The chosen female scientist exemplifies Rachel Carson’s work with cutting-edge ocean science, especially science relevant to societal concerns.
Before the summer ends and we start in on our next year of exciting research and events, catch up on some stories you may have missed from last year. Features from the previous academic year include exciting climate research, new planetary findings, faculty awards and events.
EAPS is delighted to introduce three new members of faculty: Brent Minchew will join EAPS as an Assistant Professor with PAOC and Geophysics in January 2018, Julien de Wit as an Assistant Professor in July 2018, and Katherine de Kleer as an Assistant Professor in July 2019.
Microbes mediate the global marine cycles of elements, modulating atmospheric CO2 and helping to maintain the oxygen we all breath yet there is much about them scientists still don’t understand. Now, an award from the Simons Foundation will give researchers from the Darwin Project access to bigger, better computing resources to model these communities and probe how they work.
Ocean circulation coupled to changes in trade winds efficiently damps ITCZ movement to transport heat across the equator.
A 50-year dry spell has reversed, with more rain to come.
Study highlights need to improve modeling of carbon-rich Northern Eurasia
Lee and Geraldine Martin Professor of Environmental Studies Susan Solomon to receive the Royal Society's 2018 Bakerian Medal and give the Bakerian Lecture.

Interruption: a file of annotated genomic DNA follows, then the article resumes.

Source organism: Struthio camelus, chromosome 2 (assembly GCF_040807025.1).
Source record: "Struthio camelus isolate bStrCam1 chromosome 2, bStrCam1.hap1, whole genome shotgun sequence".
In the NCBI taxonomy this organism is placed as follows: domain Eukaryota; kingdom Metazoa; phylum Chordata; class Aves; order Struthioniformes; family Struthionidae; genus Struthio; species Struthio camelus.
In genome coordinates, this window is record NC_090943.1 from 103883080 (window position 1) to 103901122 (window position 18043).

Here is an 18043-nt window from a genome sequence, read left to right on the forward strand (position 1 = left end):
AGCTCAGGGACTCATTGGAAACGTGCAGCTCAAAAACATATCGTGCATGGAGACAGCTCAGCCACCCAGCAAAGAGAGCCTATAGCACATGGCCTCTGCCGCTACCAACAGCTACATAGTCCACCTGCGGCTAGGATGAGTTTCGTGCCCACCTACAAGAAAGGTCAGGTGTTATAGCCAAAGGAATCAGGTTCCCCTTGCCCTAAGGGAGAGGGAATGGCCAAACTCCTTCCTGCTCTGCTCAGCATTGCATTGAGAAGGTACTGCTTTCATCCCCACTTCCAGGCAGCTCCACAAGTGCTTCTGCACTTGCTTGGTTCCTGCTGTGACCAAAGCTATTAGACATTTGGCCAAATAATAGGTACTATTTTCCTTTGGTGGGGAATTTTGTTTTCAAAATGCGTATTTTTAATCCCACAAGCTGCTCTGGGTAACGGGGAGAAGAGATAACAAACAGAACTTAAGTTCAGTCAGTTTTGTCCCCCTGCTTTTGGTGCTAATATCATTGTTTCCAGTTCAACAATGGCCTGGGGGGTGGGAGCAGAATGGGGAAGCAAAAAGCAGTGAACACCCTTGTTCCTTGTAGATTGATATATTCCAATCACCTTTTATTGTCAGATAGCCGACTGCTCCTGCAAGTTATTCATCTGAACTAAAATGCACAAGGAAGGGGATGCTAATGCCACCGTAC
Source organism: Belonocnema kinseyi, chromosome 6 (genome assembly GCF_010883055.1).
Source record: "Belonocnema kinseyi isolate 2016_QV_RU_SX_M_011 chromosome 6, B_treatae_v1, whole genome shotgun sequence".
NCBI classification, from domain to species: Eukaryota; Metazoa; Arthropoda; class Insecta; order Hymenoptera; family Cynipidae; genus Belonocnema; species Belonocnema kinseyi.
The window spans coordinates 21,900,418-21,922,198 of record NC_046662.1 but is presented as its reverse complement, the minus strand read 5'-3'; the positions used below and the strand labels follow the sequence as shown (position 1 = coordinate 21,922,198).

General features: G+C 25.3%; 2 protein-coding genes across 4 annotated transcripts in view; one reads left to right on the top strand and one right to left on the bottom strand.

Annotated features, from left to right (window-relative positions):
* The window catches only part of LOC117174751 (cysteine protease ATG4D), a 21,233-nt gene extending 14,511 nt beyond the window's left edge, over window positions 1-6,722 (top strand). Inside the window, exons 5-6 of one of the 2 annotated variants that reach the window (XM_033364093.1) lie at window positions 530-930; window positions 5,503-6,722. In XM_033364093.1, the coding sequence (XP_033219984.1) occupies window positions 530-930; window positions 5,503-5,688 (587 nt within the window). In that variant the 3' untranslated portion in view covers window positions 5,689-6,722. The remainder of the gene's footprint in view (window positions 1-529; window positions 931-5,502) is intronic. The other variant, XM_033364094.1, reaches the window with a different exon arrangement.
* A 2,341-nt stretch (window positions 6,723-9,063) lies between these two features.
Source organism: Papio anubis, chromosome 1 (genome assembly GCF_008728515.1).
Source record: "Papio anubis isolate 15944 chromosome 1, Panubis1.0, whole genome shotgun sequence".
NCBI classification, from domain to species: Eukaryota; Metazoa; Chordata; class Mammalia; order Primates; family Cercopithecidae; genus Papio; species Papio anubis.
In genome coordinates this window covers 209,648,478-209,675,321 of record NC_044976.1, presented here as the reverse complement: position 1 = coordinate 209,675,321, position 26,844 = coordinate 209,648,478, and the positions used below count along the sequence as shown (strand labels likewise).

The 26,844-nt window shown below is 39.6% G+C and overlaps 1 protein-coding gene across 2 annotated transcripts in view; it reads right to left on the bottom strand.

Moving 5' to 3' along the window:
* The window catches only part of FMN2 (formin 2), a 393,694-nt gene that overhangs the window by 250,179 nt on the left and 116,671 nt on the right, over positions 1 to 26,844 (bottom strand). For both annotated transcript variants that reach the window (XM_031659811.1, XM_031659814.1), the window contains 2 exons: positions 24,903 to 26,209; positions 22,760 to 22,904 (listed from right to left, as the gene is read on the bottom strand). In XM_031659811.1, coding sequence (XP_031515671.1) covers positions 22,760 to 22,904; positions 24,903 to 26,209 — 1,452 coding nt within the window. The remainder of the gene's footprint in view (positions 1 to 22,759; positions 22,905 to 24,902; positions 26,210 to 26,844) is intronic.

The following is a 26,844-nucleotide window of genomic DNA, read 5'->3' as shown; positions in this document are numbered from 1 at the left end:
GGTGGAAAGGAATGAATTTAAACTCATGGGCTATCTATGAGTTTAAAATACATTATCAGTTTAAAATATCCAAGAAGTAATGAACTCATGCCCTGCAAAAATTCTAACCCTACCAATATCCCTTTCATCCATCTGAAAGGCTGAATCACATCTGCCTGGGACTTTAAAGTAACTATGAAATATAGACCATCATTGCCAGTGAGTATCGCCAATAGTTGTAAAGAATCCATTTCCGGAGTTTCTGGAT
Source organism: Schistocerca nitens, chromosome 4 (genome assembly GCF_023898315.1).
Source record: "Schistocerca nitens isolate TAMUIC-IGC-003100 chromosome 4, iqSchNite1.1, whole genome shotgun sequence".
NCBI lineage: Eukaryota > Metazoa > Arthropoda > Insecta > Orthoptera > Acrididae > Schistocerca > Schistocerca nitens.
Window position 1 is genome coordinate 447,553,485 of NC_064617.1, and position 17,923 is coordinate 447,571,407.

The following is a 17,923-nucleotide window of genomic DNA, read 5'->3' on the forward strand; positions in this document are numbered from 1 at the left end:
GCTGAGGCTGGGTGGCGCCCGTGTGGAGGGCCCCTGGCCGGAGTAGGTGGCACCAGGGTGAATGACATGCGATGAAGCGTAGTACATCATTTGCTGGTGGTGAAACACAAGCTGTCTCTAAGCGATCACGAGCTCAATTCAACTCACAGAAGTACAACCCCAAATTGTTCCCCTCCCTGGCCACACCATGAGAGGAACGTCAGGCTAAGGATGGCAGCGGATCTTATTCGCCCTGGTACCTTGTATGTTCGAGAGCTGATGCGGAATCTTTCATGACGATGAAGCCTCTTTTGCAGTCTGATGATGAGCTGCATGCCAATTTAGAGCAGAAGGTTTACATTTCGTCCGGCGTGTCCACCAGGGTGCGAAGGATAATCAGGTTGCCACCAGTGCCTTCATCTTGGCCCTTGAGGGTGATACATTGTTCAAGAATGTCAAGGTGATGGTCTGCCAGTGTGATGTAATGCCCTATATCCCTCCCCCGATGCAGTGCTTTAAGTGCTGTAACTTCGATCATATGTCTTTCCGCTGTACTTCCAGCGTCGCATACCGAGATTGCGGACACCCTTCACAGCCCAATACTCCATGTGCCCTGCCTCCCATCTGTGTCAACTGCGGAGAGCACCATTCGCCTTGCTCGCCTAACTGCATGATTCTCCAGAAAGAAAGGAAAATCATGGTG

By 2050, the Southwest will produce significantly less cotton and forage, researchers report.
Study finds large amounts of carbon dioxide, equivalent to yearly U.K. emissions, remain in surface waters.
Innovators Under 35, also known as TR35, is an annual list published by MIT Technology Review magazine, naming the world's top 35 innovators under the age of 35.
The award is given for innovative experimental design, care in data collection, and sensitive application of results to research problems.
Pauline Morrow Austin (PhD '42) joined MIT's Weather Radar Research Project at its inception in 1946 and went on to direct the project from 1956-1979. Her pioneering work to interpret weather radar echoes laid the foundation for modern radar meteorology.
Michael McClellan Receives the 2017 Karl Taylor Compton Prize.
New MIT-NASA research using models of Atlantic circulation finds that the ocean absorbs atmospheric gases more easily than heat energy, and the slowing circulation that results, reduces its ability to absorb both.